It was noted that 94% of study participants (n=94/100) had CL and no CP, compared with 6% of respondents (n=6/100) who had CL and CP. Considering the quotation of 3 to 6 months of age being the standard surgical time protocol that the medical center follows, 100% of patients (n=100/100) agreed that it was more appropriate for the treating surgeon to decide on the timing of surgery. When parents were asked about their perspective towards the ideal age for CL surgical repair: 25% (n=25/100) felt it was best to operate between the age of 1 and 3 months; 65% (n=63/100) felt it was best to operate between the age of 3 and 6 months; and 12% (n=12/100) felt it was best to operate between the age of 6 and 12 months, as illustrated in the bar graph in Figure 2 below.
Out of the 100 patients surveyed, 39 had at least 1 member of their family diagnosed with CL, while 4 participants had a sibling with CL; 2 participants had a father with CL; none of the participants had a mother identified with CL; 21 participants had a paternal cousin distressed with CL; 11 patients had a maternal cousin with CL; and 1 patient had both paternal and maternal cousins diagnosed with CL as illustrated in Table 1.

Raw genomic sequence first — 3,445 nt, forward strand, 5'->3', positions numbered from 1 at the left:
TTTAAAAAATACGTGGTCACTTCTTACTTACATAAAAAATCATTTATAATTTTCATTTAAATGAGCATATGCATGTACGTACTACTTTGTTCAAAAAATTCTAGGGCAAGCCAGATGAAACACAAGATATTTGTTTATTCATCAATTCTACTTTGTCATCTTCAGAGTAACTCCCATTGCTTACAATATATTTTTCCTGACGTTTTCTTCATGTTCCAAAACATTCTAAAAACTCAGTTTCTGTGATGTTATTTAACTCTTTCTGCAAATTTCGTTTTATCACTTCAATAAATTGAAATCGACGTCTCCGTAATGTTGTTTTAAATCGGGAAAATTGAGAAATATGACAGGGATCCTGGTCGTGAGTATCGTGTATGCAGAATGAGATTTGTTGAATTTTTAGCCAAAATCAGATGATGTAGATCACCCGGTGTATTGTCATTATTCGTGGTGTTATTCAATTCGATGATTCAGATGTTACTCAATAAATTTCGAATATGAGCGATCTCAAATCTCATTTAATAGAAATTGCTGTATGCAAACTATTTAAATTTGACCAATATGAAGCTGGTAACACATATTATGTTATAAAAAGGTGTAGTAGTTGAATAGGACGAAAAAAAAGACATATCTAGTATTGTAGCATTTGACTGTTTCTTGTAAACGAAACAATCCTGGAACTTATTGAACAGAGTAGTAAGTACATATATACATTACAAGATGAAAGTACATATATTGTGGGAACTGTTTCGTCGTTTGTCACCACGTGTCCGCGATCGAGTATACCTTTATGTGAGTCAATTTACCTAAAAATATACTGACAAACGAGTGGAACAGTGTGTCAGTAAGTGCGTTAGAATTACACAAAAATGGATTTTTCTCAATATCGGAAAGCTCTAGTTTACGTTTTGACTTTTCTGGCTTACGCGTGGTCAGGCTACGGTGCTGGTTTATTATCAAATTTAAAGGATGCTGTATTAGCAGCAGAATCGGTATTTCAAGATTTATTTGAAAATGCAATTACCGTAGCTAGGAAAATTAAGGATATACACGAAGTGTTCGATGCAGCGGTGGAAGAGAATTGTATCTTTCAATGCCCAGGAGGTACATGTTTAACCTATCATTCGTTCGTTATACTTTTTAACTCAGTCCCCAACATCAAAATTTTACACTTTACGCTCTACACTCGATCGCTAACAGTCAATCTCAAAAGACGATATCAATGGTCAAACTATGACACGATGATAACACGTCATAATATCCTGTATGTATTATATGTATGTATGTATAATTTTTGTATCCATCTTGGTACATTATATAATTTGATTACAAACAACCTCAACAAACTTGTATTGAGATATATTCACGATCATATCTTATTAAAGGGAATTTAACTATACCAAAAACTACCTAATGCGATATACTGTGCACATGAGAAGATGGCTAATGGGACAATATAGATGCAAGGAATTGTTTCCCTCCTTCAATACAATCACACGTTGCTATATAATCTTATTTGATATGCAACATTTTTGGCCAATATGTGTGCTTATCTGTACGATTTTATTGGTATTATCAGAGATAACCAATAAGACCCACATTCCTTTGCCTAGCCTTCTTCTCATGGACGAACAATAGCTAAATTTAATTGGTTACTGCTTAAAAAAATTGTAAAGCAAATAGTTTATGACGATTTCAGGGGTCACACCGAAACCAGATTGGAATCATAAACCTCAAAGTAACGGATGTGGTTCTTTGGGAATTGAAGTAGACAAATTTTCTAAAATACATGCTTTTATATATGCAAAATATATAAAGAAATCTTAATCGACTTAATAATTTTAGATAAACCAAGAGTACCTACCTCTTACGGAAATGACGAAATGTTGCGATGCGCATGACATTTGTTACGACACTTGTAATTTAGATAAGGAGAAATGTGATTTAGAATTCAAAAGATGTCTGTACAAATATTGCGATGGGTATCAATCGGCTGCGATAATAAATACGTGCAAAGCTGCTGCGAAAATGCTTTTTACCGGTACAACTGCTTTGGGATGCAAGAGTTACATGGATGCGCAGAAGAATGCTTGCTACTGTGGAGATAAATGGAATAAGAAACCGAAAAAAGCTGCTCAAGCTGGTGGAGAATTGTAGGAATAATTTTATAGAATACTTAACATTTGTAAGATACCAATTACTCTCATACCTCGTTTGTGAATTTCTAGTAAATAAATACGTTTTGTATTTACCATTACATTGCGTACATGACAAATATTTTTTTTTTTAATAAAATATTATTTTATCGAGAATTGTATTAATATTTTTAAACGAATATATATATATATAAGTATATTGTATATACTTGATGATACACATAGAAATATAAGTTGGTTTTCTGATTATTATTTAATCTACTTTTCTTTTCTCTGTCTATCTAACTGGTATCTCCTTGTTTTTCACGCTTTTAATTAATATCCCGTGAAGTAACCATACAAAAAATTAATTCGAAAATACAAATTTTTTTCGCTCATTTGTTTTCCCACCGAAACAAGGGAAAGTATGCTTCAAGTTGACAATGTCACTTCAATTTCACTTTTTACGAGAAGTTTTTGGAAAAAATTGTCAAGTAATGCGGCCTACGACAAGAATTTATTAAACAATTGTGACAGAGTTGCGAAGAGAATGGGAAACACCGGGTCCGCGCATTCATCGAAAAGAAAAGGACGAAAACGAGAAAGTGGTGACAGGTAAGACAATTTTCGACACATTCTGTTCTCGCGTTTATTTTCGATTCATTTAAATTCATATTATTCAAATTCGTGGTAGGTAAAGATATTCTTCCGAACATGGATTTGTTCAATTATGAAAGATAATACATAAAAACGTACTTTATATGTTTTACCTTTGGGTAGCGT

|Relative with CL||Number|
|Paternal & Maternal Cousins||1|
Table 1: Relatives previously diagnosed with cleft lip
Two mothers (n=2/100) were active smokers during pregnancy, whilst 46 mothers (n=46/100) were passive smokers.
It was noted that 30% (n=30/100) of mothers were taking folic acid by the end of the 1st trimester, while 13 mothers took a course of antibiotics during the 1st trimester. All antibiotics were dispensed from primary care settings. It was also noted that 10% (n=10/100) of mothers were on a penicillin class antibiotic; 2% (n=2/100) were taking a sulfonamide class antibiotic (Trimethoprim); and 1% (n=1/100) were on a cephalosporin-class antibiotic (cefuroxime) in the 1st trimester as depicted by the graph in Figure 3 below.
Majority of the participating parents at a rate of 81% (n=81/100) demonstrated an understanding for the need for feeding support via specialized feeding bottles and correct positioning; while 80% (n=80/100) of parents realized that there was an increased risk for middle ear infection (otitis media). A significant portion of parents at a rate of 82% (n=82/100) followed up the reconstructive surgery of their children with speech and language therapist.